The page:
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The evaluation analyses the Norwegian foreign policy including the linkages to development and humanitarian policy against the background of the political, socio-economic and security developments in Afghanistan during the evaluation period.
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The evaluation offers an overview of Norwegian support to promote the rights of persons with disabilities. In addition to the targeted support, the report identifies a few general programs in which disability aspects have been mainstreamed.
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Revenues exceeded expenditures for most agencies over the period studied. To gain better insights on this issue, the study recommends a review of donor monitoring practices, based partly on analysis of samples of projects.
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The comprehensive focus of Norwegian Assistance on primary health care development and systems development during Phase 1 had great significance in helping Botswana structure a health service that enabled greatly improved access to health care throughout Botswana.
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This evaluation assesses Norway’s peace efforts in Sri Lanka from 1997 to 2009. It tells the story of Norway’s engagement, assesses the effects and identifies broader implications and lessons.
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Is there a clear policy behind the Norwegian support to human rights? What results have been achieved? The purpose of the evaluation was to know more about the nature and effect of Norwegian support to human rights.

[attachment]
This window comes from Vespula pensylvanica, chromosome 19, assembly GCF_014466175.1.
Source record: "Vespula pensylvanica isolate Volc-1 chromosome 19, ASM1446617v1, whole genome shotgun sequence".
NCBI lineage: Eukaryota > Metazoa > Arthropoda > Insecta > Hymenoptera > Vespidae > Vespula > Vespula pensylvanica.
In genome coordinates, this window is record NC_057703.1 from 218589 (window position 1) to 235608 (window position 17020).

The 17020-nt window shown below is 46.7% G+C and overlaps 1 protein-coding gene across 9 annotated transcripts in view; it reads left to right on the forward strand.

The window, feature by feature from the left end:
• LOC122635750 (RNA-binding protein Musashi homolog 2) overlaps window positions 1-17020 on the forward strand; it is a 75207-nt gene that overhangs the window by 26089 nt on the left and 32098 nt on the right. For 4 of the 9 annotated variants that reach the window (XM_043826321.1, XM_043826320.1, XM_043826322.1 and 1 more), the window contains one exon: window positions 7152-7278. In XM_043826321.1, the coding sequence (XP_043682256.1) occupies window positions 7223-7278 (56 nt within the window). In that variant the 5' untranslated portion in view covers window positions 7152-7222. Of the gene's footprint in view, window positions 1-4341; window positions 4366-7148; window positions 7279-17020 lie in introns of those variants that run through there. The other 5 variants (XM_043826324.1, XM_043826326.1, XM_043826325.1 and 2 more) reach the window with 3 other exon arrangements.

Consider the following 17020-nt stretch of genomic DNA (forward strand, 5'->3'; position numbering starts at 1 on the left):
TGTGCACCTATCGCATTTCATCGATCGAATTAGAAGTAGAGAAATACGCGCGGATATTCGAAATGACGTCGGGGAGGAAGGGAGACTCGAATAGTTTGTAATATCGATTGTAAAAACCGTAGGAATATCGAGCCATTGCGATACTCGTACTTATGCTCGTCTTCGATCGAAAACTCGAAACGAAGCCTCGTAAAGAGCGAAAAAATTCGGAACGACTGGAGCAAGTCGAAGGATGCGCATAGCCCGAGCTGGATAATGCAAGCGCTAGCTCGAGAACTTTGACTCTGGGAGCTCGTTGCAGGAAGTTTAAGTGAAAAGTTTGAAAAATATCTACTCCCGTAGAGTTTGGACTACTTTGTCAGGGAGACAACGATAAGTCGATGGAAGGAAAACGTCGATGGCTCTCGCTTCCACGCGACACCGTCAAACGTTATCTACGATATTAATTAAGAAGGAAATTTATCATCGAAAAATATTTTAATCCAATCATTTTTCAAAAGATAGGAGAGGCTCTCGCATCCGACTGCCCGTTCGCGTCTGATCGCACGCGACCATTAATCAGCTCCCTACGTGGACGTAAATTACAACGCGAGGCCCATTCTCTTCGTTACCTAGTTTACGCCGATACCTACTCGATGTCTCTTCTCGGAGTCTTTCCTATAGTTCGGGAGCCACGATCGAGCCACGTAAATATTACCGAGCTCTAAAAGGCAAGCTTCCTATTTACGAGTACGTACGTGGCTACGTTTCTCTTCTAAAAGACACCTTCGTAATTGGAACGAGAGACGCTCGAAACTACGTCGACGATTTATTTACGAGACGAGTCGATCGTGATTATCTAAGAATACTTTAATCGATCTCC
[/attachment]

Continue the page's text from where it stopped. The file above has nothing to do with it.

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Has donors’ approach to anti-corruption work been adapted to circumstances in different countries? What are the results of support for combating corruption? These were some of the questions that this joint evaluation sought to answer.
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Why, despite unprecedented investment in anti-corruption in the last fifteen years and since the implementation of global monitoring instruments and global legislation, have so few countries managed to register progress? These were some of the questions that this report sought to answer.
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Evaluation can give useful information about the effects of aid and recommendations about how to improve it. But independent research can go further. It can ask its own questions, dig deeper over a longer period of time, and give more information about the aid world and the world without aid.
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This report synthesises the findings and lessons learned from an evaluation of Norway’s and Sweden’s aid interventions intended to promote child rights in four countries: Guatemala, Kenya, Mozambique and Sudan.